This month of our anniversary year we are turning the spotlight on family members of people with spinal cord injury and how Back Up supports them.


Just one week after Mark’s daughter Sarah bought her first car and started a new job, a sudden illness left her permanently paralysed from the shoulders down. “We were a normal everyday family,” Mark remembers. “Now I ask myself: what’s normal?”

Beforehand, Mark and his family weren’t aware of the impact a spinal cord injury could have on someone’s life. “We only knew what we saw on television and in the papers,” he says.  As soon as the injury happened, the family felt overwhelmed.

Quickly, they had to make radical changes to their every day lives. Caroline, Mark’s wife, had to give up her job to move to the north of England, where their daughter was hospitalised.. “For a year I travelled every Thursday to join them and returned home on Sunday nights,” Mark says. “The family was split up.”

Sarah’s injury changed things forever. “Our lives will never be the same, we will have to adjust, we’re fighting with life,” Mark says. “There’s a lot going on at the moment and we can only cope with one thing at the time. Our daughter is our priority no matter what.”

According to research, half of parents of children with a  spinal cord injury  feel a sense of responsibility for the injury. “We feel guilty all the time,” Mark says.  “We can have a life and at the moment our daughter has nothing except the front room of our house, which I call a prison cell.”

When Sarah was discharged from hospital, the family planned her return home with a care agency. They had to adapt the house to Sarah’s needs and arrange for a care team to sleep and live in the house full time. “Having carers now living in our current house adds more pressure to the family situation, The house is a different place now but we will survive one way or another,” Mark says.

The devastating experience of spinal cord injury often causes feelings of depression and anger amongst family members. Research found that 41% of mothers and 36% of fathers are diagnosed with Post Traumatic Stress Disorder.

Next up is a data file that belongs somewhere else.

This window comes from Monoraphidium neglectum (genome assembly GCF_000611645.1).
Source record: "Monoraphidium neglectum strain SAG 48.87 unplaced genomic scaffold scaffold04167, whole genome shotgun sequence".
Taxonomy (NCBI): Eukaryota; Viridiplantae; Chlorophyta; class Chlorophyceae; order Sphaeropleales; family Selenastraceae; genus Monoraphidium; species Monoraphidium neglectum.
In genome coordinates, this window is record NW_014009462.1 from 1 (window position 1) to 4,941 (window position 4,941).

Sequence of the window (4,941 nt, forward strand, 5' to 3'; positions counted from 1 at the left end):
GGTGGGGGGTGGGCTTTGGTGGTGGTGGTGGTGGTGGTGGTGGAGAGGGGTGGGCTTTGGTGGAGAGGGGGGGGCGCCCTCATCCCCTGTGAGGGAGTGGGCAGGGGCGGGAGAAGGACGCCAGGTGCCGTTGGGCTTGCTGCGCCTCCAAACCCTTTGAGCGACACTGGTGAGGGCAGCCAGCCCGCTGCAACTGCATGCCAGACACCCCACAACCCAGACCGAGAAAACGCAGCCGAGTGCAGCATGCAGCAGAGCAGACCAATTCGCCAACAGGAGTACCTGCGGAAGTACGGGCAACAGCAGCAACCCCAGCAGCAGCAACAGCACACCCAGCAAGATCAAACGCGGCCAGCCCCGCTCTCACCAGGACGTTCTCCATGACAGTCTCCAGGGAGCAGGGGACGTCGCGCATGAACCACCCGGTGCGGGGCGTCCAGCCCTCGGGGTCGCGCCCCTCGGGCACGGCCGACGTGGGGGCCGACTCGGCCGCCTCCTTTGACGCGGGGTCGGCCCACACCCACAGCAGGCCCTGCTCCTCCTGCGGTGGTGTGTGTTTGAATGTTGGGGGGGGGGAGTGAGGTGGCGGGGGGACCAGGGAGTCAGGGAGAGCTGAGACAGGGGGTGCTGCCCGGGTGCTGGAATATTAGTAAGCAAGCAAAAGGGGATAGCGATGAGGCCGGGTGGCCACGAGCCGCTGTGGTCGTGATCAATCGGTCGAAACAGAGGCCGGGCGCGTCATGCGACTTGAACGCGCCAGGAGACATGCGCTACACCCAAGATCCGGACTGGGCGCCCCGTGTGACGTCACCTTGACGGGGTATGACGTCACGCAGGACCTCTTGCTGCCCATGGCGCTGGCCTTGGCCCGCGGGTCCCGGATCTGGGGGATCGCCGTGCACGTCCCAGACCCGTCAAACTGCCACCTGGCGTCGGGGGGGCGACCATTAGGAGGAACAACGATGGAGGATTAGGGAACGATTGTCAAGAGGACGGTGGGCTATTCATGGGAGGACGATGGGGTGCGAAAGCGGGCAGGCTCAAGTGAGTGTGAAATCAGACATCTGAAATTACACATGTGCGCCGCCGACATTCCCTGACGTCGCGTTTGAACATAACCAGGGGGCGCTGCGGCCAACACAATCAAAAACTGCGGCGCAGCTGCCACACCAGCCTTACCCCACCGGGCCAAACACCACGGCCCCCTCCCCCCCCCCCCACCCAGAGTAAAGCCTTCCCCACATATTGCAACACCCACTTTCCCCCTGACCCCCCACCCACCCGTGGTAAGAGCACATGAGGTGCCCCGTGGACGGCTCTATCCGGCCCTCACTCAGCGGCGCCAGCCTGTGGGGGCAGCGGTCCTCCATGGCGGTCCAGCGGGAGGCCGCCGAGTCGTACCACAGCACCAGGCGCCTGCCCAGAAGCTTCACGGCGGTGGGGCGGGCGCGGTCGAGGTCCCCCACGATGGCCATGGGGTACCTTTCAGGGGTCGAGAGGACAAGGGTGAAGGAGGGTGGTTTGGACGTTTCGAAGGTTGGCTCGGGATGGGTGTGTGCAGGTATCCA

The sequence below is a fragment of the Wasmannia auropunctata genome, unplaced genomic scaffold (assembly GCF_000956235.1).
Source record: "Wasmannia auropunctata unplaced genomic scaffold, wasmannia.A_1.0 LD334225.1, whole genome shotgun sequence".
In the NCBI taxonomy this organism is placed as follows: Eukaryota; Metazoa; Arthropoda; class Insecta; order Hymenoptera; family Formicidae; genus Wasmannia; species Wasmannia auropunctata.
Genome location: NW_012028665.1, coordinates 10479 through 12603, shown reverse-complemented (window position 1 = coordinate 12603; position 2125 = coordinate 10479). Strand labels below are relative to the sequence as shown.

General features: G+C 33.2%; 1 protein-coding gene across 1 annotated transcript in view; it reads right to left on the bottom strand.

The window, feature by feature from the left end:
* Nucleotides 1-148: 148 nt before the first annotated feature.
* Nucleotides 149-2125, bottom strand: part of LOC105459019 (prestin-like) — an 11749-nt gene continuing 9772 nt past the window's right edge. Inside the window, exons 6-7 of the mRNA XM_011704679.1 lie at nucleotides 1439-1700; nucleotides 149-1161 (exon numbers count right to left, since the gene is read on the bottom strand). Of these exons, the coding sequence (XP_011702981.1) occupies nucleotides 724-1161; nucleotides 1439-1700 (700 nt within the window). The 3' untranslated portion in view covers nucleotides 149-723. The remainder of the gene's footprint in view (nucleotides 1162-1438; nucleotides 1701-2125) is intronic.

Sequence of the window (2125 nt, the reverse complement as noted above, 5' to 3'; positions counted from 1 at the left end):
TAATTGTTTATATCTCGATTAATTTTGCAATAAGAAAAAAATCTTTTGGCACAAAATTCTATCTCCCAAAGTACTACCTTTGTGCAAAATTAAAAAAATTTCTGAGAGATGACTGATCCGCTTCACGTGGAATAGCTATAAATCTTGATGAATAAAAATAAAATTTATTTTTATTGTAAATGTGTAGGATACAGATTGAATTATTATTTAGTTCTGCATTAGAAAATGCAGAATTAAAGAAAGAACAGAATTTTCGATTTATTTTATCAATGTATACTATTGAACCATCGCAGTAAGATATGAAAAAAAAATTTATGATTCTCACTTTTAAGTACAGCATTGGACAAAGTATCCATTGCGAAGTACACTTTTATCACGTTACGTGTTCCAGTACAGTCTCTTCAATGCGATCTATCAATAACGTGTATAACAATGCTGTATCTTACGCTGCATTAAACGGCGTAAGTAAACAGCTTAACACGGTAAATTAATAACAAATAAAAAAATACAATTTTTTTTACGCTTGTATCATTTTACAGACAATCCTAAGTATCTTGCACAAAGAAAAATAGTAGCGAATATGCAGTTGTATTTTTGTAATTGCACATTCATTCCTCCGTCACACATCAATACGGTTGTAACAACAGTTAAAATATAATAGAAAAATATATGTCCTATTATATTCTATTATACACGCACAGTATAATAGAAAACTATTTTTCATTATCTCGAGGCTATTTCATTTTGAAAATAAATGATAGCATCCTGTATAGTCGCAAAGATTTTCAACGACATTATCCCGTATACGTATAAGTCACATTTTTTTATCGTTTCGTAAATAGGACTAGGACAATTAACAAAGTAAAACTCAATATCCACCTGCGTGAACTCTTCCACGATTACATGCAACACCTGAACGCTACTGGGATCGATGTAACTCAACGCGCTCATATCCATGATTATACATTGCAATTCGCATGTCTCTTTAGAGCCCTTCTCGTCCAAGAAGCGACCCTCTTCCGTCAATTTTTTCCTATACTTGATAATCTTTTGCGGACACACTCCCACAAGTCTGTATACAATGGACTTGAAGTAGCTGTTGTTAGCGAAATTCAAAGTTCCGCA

“We are a quiet family so it’s very hard to open up our lives to strangers,” Mark explains. “Sometimes you just want to be left alone and not have to repeat the situation over and over again.”

Even though Mark finds it hard to talk about what he is going through, he got in touch with Back Up and was paired with a mentor who had a spinal cord injury similar to his daughter. Their Back Up mentor provided guidance on accessing information and listened to his issues.

Mark thinks Back Up’s family mentoring service has helped him to feel more positive about the future. “Meeting people or families in similar situations helps a lot because you are all going through exactly the same issues,” Mark says. “Having a mentor who is almost in the same situation as our daughter and talking to that person and her family was very important to us.”

In the future, they hope that Sarah will also want to talk to other people who have sustained a spinal cord injury. “But that will only happen when she is ready,” Mark says.

Mark advises all parents going through a similar situation to take one day at a time. Even though there will be times when you feel alone and sorry for yourself, Mark thinks it’s important to be strong.  “Never give up on your loved ones because they need you now more than ever,” Mark says.

Are you a parent of someone with a spinal cord injury? Our mentors can support you! Find out more information here

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2 thoughts on “Having a daughter with a spinal cord injury

  1. It is four years now since my son’s accident and he too is paralysed from the shoulders. Thank you Mark for writing about your experience so honestly. We too, as a family, have had many tough days, and I am guessing life will never be quite the same again. Sometimes we cry but we laugh a lot too!

    After my son’s accident I spoke with a mum of a young man who had a similar injury to my son ten years earlier. She said…’The first bit is awful and then it gets exciting as you work out how to do things’. At the time I thought she was….well, quite frankly, slightly bonkers……but I often think of her now as we do just that! Don’t accept ‘can’t’, instead just work out ‘how’.

    From my perspective I believe the way forward is to embrace this new life, keep very busy and surround your ‘child’ and your family with love and positive people. I have also found that feeling sorry for myself is a waste of time and energy! I have become a woman I sometimes don’t recognise as I fight for the best for my son. People told me it would get better, I didn’t believe them…..but it does.

    Back Up have played a massive part in my son’s rehabilitation and adaptation to his new life. I don’t think I will ever be able to thank them enough. So…….if you are reading this and thinking of contacting the lovely guys at Back Up, stop thinking about it and just do it. It will be the best phone call that you have made in a long time!

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    1. Hi
      Thanks for your lovely comment – we will pass it on to Mark. Would you mind if we shared it more widely as it’s so helpful for other people to hear your experience? You may already be supporting volunteering with Back Up, but if not would you consider becoming a mentor for other family members. If you could email me on natasha@backuptrust.org.uk, that would be great.

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